SPCA New Zealand

Saving special animals - the life of an SPCA inspector

05 June 2019
Saving special animals - the life of an SPCA inspector

The life of an SPCA Inspector

Saving special animals

Our SPCA inspectors play a crucial role in SPCA, responding to reports of animal abuse and neglect, as well as having the legal power to rescue, rehome animals and prosecute animal offenders under the Animal Welfare Act 1999.

From seeing horrendous abuse cases to making a difference to the lives of animals, Sam Cairns shares the highs and lows of being an SPCA Inspector.

Taking the wins

Every day as an SPCA inspector is new and interesting but can also be tough and challenging.

Whether Sam is getting out and about in the community responding to animal welfare complaints, helping animals who are subject to horrific abuse, or at her desk managing paperwork and prosecutions, she never knows what each day is going to bring.

“My day could include responding to cases of dog beatings, skinny horses, or a small kitten in a shoebox. Every day is different,” she says.

“People think we just play with kittens and puppies, but that’s not the case.”

For Sam seeing animals in such a vulnerable state can be difficult. But making a difference for these animals in desperate need means the world to her.

“Being able to rehome animals and seeing their quality of life has improved – that’s what makes it worth it,” she says.

The animals that make an impact

One of the toughest jobs Sam has attended is George – a horrible abused Staffordshire bull terrier.

In a shocking case of violent abuse, George was beaten regularly by his owner over a period of eight months - a terrible ordeal.

Sam was his helping hand, removing him from a life of abuse and giving him the first glimpses of love and care he so desperately needed.

“He was my first big case. It was a massive investigation but we got there in the end,” she says.

George not only made a huge impact on Sam personally, but his case set a legal precedent for SPCA, as there was no physical evidence such as photo or video proof, and relying completely on eye-witness accounts.

Memories of George will never leave Sam as he was such a special animal to her.

After spending almost two years waiting for his own forever family, George became their centre’s very own “office dog”.

“He was with us at the centre for so long, he was in our office two days a week. He became part of the team,” she says.

Sam was with George through every step of his journey to recovery, and to see him relishing his new life with a wonderful family brings Sam so much joy.

“He’s not the perfect dog and has things that he needs to work on, but we are so proud of him.”

“He now lives just around the corner from two of our other Inspectors, they see him out and about and he looks so happy.”

Kera was also a very special dog for Sam.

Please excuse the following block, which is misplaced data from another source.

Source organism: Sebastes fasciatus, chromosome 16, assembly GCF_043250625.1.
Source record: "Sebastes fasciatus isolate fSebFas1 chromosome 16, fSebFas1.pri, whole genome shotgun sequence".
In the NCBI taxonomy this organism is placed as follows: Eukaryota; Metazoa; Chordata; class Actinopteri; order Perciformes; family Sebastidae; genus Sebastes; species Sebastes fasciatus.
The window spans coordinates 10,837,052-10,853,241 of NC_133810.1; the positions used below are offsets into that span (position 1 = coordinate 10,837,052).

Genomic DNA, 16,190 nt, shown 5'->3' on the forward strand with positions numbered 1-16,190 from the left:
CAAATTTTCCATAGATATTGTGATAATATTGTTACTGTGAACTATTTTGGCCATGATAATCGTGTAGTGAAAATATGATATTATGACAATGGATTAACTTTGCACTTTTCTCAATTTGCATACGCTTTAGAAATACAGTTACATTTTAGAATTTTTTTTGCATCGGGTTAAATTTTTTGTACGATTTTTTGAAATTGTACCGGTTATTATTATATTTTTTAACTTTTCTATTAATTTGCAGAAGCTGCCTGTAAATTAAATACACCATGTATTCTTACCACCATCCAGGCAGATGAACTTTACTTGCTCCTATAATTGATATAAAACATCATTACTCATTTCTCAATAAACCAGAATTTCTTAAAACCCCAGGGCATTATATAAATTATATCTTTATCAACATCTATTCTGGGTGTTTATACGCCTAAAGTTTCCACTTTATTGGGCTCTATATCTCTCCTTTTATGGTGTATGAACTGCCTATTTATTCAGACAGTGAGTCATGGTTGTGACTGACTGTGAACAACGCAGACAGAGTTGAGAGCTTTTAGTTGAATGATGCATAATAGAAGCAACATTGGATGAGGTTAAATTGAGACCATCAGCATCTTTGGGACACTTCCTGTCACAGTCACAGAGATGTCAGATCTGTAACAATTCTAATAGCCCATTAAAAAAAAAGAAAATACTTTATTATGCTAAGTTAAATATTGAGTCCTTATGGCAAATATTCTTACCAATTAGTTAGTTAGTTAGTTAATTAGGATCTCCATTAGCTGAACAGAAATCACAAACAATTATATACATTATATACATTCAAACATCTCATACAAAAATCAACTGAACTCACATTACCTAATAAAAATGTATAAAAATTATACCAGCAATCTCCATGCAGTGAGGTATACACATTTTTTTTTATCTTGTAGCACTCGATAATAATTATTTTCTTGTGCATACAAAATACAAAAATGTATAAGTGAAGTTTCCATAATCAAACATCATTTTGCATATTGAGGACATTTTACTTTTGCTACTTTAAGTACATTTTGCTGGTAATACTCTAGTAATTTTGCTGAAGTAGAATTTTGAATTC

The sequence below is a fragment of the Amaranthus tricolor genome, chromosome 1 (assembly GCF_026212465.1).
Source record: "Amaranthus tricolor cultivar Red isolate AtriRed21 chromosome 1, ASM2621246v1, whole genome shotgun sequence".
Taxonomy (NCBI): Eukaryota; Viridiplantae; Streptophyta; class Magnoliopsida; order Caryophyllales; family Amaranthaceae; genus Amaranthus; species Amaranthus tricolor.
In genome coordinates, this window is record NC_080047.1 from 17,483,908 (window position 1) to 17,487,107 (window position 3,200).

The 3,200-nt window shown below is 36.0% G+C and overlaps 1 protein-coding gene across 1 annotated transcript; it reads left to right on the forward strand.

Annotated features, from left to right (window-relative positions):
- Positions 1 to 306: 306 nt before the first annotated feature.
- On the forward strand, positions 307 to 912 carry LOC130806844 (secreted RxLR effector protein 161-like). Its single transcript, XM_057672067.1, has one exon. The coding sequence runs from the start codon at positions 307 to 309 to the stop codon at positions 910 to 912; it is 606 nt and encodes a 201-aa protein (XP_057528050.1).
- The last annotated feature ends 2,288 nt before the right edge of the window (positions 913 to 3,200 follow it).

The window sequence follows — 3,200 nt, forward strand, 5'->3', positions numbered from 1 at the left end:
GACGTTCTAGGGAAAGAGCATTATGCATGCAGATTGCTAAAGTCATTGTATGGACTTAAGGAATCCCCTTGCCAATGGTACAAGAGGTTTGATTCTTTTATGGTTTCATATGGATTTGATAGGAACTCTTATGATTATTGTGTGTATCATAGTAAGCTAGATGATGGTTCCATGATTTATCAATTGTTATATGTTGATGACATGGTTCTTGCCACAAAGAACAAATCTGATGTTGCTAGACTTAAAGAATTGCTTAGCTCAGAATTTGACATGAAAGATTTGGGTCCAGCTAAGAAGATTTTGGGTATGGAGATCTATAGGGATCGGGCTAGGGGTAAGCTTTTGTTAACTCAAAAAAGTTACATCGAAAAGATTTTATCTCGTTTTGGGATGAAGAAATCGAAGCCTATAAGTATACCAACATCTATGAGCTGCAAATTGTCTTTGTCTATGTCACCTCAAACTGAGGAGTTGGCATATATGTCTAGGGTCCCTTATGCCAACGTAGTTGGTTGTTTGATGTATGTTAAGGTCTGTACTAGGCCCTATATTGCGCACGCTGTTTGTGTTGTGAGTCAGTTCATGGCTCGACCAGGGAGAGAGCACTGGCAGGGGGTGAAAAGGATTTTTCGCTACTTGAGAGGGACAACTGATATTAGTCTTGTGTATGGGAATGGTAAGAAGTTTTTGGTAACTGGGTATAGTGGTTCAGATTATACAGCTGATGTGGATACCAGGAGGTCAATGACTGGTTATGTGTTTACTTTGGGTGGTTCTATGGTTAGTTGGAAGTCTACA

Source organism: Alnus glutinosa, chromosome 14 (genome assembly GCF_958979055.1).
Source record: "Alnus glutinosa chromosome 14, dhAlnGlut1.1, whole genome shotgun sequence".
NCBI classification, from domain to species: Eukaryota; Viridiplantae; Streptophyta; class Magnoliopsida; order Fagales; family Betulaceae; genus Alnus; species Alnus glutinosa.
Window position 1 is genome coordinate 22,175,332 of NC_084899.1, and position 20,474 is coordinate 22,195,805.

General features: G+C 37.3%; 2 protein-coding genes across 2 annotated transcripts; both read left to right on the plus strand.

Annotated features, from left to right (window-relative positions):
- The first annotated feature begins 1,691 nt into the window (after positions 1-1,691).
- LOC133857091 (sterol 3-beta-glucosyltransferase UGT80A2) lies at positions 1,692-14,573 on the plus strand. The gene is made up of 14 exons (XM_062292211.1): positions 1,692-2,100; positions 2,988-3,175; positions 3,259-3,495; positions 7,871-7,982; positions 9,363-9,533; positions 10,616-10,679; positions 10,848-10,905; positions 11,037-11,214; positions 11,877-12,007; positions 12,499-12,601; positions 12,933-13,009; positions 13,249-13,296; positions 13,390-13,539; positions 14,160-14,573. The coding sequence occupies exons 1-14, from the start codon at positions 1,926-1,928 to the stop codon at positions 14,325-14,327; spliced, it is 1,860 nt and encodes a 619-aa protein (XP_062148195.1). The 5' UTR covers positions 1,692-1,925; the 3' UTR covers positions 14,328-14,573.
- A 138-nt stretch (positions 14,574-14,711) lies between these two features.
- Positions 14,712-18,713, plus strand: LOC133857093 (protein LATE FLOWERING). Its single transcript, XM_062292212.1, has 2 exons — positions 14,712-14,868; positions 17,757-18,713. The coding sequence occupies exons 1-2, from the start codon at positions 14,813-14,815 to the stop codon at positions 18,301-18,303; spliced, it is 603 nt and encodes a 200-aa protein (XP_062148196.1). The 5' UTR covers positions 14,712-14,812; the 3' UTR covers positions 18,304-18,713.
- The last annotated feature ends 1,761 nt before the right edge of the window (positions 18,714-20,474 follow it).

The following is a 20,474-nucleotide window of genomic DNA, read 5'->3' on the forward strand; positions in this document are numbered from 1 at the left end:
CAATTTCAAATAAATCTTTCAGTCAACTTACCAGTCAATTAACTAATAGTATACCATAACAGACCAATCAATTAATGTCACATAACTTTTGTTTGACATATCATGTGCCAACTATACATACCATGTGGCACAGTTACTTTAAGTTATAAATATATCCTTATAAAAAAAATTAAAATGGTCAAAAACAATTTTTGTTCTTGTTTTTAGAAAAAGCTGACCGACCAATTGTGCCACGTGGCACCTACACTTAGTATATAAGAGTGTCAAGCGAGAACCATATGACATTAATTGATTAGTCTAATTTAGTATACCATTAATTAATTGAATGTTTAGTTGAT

“I visited Kera several times after a call of concern that she was lame. On the first three visits Kera was outside and was visibly lame. However, she was so frightened I couldn’t get near her to touch her or take her," Sam explains.

“Finally I was able to bring her back to SPCA. On veterinary examination we found that Kera had an old dislocated shoulder that had healed incorrectly causing her lameness. We also found several gun pellets throughout her body,” she adds.

“In our care, Kera slowly started to gain confidence, she spent a lot of time in my office just being near us. Eventually Kera turned into a bouncy happy friendly dog that loved attention, it was amazing to see.

“I recall the first time Kera started to play with a toy in our office. She’d never had toys to play with before, then one day she picked up a ducky and started to play.”

Kera has been adopted into a wonderful family - another happy ending that Sam is so grateful to be a part of.

“We’ve had so many special animals. Being there for them and changing their lives for the better is so rewarding.”

Highs and lows

While Sam has to deal with so many difficult cases, she still finds it easier to work with animals than humans.

“People are really challenging. Dealing with animals is the easy part. People can be hostile and it is important we keep ourselves safe and navigate through these situations carefully,” she says.

As Sam gets busier responding to more animal welfare complaints, she notices the cases she deals with are becoming nastier and intentionally cruel.

As article was being written, she is appealing to the public after Brighton the kitten was taped inside a shoebox and thrown from a car, as well as dealing with multiple abuse prosecutions that she will present to the court.

What's next?

While Sam prepares multiple prosecutions and responds to new animal welfare complaints every day, she also wants to start working with community to help prevent these cases from ever happening.

In 2017, SPCA Inspectors investigated over 15,500 incidents relating to animal cruelty alone - a number that Sam wants to see diminish.

“I’d love to get to the point where we can do more proactive work, like educating our communities.”

For now, she will continue to change the lives of animals, trying to make New Zealand a place where animals like George and Kera never knew unhappiness.

SPCA is the only charity with the legal powers to help animals in need and bring animal offenders to justice. Our Inspectors are appointed under the Animal Welfare Act 1999 which provides powers to investigate cruelty, abuse, neglect and abandonment.

To find out more, visit: https://www.spca.nz/what-we-do/seek-justice

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